West Side Story



The same year the beautiful and tragic Natalie Wood starred in the film version of the Broadway hit West Side Story, a small group of Bayside theatre and music enthusiasts pooled their resources to open the Savoyards Musical Comedy Society.

Wood’s star went out 20 years later when in 1981 she accidentally drowned at sea off Catalina Island, but Savoyards have been performing musical comedy to Baysiders for the past 43 years. And they are good at it.

Their production of the classic star-crossed lovers in West Side Story is staged at the very swanky Iona College auditorium.

Savoyard devotees and newcomers are treated to director Jack Bradford at his best. The fast pace and addictive rhythm is set from the opening scene where the Jets street gang, led by Christopher C. Thomas (as Riff and understudy to the male lead, Tony) take the audience by the throat and let them know they are in for serious musical theatre. The Jets and their street foes the Sharks’ male dancers have been whipped into shape by choreographer Sue Harvey, who has had 25 years as principal of the Sue Harvey Dance Studio. Every player on the stage is on the spot, pretty much every time. If anything, they crowd the small stage area with their acrobatic routines. The female dancers are slightly slicker than the men but as a troupe it’s hard to fault this performance.

Located off stage the accomplished orchestra has all the hallmarks of conductor Geoff Secomb’s years of experience in musical theatre. This performance is Secomb’s eighth as musical director for Savoyards and he gets the arrangements just right perhaps the sound volume is a tad high for the auditorium but the score iss beautifully presented. Both the cello (Amber Augustin) and the French horn (Brian Morrison) are especially notable for their interpretations.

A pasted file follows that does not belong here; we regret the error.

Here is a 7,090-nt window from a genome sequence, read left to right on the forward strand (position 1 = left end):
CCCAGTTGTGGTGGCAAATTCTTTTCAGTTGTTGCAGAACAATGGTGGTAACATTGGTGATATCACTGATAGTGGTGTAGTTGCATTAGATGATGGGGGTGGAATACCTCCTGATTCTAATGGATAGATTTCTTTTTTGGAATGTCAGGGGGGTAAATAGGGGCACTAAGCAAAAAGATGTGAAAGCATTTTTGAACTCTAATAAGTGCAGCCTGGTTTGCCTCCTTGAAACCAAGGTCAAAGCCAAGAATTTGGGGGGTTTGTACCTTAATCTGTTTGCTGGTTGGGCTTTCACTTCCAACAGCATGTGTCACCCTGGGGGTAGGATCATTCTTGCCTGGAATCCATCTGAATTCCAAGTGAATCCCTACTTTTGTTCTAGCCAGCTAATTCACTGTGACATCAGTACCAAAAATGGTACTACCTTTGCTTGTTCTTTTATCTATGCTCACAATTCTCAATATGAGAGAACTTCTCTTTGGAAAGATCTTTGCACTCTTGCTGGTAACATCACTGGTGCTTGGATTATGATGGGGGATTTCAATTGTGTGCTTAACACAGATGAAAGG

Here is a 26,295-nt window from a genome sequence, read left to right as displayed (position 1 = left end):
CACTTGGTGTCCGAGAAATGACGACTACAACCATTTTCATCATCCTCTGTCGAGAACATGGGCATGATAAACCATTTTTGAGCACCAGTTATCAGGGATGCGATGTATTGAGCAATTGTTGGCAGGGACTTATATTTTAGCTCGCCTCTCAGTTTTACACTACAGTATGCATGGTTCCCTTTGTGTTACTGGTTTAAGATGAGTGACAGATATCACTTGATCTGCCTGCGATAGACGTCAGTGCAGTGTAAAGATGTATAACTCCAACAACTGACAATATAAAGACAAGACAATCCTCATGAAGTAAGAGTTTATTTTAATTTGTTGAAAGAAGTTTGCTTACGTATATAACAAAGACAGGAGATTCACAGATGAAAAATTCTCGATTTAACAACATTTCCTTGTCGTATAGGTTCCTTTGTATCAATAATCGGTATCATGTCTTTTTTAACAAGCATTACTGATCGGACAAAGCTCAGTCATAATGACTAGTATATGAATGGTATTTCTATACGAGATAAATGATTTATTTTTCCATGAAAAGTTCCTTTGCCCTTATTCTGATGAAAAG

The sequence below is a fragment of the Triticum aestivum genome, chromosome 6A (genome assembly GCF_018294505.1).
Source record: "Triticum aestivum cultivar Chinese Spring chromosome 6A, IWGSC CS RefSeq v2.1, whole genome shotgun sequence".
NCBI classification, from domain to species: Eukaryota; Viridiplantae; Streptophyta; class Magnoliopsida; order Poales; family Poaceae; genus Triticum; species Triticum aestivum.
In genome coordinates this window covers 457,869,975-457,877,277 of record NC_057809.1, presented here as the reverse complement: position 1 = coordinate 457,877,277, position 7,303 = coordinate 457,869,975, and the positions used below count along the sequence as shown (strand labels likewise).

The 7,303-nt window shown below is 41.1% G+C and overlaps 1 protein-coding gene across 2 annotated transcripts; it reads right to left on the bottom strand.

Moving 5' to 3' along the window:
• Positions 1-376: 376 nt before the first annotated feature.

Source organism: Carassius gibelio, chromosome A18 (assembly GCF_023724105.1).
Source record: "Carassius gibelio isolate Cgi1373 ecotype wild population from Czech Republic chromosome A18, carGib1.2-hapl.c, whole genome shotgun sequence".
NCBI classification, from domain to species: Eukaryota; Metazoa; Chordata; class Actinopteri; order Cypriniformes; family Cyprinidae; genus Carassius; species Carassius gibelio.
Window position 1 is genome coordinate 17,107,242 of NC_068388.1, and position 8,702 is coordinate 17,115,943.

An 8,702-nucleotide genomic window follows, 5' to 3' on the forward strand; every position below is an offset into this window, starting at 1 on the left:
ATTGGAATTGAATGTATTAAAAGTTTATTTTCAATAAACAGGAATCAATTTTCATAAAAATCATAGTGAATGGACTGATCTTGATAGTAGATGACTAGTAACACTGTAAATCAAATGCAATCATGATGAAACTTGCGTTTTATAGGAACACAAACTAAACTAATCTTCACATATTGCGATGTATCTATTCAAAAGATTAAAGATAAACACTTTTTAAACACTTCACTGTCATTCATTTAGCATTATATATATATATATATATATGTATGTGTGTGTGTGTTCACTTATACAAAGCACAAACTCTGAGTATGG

Destined to love and lose, female lead Cara Dickie as Maria is ooh! so convincing as the forbidden younger sister of Sharks’ tough guy Chino. Dickie shows she has the range and stage presence to take on this difficult vocal role. She is a delight.

The object of her affections, Jets’ hero Tony, played by seasoned opera soloist Mattias Lower, did not show his full range on opening night. Lower has an impressive track record, including stints with Opera Queensland and Opera Australia but was badly cast as Tony.

But convincing as the not-so-quietly-suffering Anita, girlfriend to Chino, Sherryl-Lee Secomb is superb. Her classical vocal training and extensive performance history in musicals make her one of the stars. As is Queensland Conservatorium classical voice student Scott Muller as 2IC to the Jets gang. Muller’s stage dominance perfectly complements his strong vocal ability.

The players’ accents are mostly on the money as well just a few understandable slip-ups. I got the impression some of the younger performers were more comfortable with the downtown Manhattan street lingo than they might be with their native dialect.

Veteran actors Harold Littler, as Doc, and Terry Annesley as Officer Shrank give, as one would expect, polished performances. Littler and Annesley have pretty much done it all in stage and performing and in Annesley’s case, film, television and radio as well.

— Desley Bartlett
(Performance seen: Thu 10th June 2004)